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Abolishing the U.S. Nuclear War Plan Presentation by Robert S. Norris and the NRDC Nuclear Program Carnegie International Non-Proliferation Conference.

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Presentation on theme: "Abolishing the U.S. Nuclear War Plan Presentation by Robert S. Norris and the NRDC Nuclear Program Carnegie International Non-Proliferation Conference."— Presentation transcript:

1 Abolishing the U.S. Nuclear War Plan Presentation by Robert S. Norris and the NRDC Nuclear Program Carnegie International Non-Proliferation Conference Washington DC; June 18-19, 2001

2 Deterrence Historically deterrence has been a highly elastic concept. Nuclear weapons have been assigned the role of deterring a wide variety of potential threats. Recent doctrinal assertions claim that U.S. readiness to preempt or retaliate with nuclear weapons deter, nuclear, chemical and biological attacks.

3 Recent apologia I The current post-Cold war period is one of great political and military dynamism. Nuclear weapons deter WMD use by regional powers. New or modified types may be needed to target underground bunkers or perform other missions. Source: National Institute for Public Policy, Rationale and Requirements for U.S. Nuclear Forces and Arms Control (January 2001)

4 Recent apologia II “I recently began to worry that... far too many people were beginning to believe that perhaps nuclear weapons no longer had value.” Central Deterrence –Russia (Capability One) Deter wider threats (Capability Two) Source: Paul Robinson, SNL White Paper, Pursuing a New Nuclear Weapons Policy for the 21 st Century (April 2001)

5 Targets and War Planning The act of targeting a nation-state or a group with nuclear weapons defines it as an enemy. This first step sets in motion activities to locate targets, assign weapons to destroy them, and calculate damage expectancies. The result is a permanent, in-place operational plan (e.g. SIOP) with extensive forces and demanding requirements.

6 Estimated Targets in the SIOP 2,260 targets in Russia 1,100 Nuclear weapons facilities 500 Conventional military 500 War Supporting Industry 160 Leadership and command and control China, Iran, Iraq, North Korea - 100s of targets.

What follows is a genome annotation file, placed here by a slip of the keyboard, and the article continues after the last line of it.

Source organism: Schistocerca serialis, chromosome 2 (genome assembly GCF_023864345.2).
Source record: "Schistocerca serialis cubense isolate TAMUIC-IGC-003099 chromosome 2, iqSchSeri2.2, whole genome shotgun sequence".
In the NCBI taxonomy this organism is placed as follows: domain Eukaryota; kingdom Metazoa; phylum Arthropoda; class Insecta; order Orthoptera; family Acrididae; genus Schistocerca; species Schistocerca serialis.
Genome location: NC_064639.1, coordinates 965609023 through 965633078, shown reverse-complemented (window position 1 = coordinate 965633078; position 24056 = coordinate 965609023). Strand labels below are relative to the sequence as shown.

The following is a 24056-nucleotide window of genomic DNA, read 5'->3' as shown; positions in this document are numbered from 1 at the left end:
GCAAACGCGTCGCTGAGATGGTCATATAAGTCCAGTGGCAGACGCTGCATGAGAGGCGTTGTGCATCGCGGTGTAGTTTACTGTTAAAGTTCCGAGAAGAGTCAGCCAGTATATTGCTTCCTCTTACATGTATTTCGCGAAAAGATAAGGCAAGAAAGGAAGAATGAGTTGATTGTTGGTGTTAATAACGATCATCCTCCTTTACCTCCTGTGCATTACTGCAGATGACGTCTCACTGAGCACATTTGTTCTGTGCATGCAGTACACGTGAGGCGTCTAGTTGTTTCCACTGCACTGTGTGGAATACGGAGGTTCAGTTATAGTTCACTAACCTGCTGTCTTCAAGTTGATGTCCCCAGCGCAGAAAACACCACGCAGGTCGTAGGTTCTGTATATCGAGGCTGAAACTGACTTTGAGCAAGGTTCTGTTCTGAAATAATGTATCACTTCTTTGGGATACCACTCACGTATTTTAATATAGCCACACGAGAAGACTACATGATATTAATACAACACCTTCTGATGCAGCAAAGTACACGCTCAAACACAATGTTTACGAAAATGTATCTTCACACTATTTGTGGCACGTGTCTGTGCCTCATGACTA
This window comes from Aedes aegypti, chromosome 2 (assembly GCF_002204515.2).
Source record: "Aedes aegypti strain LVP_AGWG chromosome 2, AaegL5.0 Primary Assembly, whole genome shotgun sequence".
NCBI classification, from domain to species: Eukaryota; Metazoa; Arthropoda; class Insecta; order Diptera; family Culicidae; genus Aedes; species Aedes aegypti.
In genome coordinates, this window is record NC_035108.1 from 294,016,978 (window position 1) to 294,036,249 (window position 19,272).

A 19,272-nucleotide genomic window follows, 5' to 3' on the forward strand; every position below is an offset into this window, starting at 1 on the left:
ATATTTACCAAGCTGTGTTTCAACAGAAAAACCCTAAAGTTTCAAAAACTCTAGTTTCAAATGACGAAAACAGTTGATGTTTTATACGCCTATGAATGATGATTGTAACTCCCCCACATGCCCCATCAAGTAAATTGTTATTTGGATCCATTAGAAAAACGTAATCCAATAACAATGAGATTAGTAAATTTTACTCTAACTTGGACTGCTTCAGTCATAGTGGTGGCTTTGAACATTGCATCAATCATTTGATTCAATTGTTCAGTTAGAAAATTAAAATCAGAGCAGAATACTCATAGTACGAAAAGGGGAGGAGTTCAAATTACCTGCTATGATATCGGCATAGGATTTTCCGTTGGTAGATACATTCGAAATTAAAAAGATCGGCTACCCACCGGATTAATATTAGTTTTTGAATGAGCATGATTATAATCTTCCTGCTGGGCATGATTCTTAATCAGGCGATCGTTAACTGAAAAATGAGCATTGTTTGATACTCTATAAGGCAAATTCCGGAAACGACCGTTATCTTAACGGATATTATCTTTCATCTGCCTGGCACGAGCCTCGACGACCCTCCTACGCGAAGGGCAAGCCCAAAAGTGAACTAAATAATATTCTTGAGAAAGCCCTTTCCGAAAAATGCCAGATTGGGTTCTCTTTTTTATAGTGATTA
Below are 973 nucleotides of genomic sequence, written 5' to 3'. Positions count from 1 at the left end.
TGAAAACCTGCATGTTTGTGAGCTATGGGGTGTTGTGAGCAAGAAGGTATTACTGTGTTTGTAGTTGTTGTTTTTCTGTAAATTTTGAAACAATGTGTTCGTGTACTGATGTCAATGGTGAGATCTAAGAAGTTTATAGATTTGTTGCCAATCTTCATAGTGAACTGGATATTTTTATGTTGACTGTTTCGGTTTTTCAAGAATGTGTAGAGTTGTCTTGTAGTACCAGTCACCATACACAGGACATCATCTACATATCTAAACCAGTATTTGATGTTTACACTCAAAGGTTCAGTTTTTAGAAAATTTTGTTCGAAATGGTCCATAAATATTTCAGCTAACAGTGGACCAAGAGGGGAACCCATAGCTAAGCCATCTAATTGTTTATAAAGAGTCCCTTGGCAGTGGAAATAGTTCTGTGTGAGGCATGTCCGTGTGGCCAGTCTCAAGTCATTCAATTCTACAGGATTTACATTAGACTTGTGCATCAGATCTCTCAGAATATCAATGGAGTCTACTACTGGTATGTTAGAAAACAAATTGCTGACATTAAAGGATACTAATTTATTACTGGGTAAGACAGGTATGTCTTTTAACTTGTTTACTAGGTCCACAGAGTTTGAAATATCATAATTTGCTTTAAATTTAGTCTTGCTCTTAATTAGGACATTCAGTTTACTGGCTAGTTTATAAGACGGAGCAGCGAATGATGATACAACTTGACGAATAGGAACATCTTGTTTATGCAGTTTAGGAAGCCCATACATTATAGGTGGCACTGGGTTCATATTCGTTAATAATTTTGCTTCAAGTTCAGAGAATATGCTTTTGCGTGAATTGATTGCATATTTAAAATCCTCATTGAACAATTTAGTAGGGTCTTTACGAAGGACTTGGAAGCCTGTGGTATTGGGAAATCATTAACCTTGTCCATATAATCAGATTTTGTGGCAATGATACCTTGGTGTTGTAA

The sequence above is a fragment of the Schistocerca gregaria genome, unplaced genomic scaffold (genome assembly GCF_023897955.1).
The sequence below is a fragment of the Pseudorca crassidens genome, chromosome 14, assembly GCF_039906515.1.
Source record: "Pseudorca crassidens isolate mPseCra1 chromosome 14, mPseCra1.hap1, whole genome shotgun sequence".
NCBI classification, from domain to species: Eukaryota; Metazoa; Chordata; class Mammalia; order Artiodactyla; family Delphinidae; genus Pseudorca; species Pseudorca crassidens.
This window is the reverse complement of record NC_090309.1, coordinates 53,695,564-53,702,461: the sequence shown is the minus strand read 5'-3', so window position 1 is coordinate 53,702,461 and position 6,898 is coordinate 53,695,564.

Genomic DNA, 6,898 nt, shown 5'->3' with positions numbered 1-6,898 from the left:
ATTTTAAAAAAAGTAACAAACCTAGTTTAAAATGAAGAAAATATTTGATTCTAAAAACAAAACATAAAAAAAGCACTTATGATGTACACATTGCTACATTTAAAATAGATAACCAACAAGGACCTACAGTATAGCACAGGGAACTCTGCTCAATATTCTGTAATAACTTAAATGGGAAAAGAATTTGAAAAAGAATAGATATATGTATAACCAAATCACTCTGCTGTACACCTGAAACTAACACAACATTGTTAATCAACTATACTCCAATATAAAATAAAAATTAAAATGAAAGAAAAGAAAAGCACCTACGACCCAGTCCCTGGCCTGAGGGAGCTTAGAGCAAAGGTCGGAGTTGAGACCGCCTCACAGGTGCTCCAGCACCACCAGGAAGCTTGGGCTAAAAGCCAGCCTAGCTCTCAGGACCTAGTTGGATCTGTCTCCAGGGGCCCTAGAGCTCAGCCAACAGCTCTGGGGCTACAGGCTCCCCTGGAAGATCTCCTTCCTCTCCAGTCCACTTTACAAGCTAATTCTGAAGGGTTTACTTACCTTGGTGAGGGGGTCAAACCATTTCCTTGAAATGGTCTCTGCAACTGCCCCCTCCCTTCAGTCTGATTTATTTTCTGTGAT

7 Targeting Requirements Drive Nuclear Forces U.S. Strategic Nuclear Forces on Alert Day-to-Day: 2,600 warheads Generated: 3,600 warheads All available: 6,200 warheads Total forces ( 7,200 warheads) ICBMs (2,000) SLBMs (3,450) Bombers (1,750) As of June 2001

8 PD-59 and NSDD-13 Endure Phoenix Study (1991) STRATCOM Briefing to Cheney, Powell (1992) Sun City (1993) Sun City Extended (1994) STRATCOM White Paper (1996) STRATCOM Warfighter Assessment (1996) Source: Hans M. Kristensen, The Matrix of Deterrence: U.S. Strategic Command Force Structure Studies (May 2001), The Nautilus Institute

9 Dominance of the SIOP If we were to come down below [START III levels] it would require us to change our strategic plan. President Bill Clinton, June 4, 2000 Our overall nuclear employment policy [states that] the United States forces must be capable of and be seen to be capable of holding at risk those critical assets and capabilities that a potential adversary most values. Walter Slocombe, Department of Defense, May 23, 2000 Our force structure needs to be robust, flexible and credible enough to meet the worst threats we can reasonably postulate. Our nation must always maintain the ability to convince potential aggressors to choose peace rather than war, restraint rather than escalation, and termination rather than conflict continuation. Adm. Richard Mies, US Strategic Command, May 23, 2000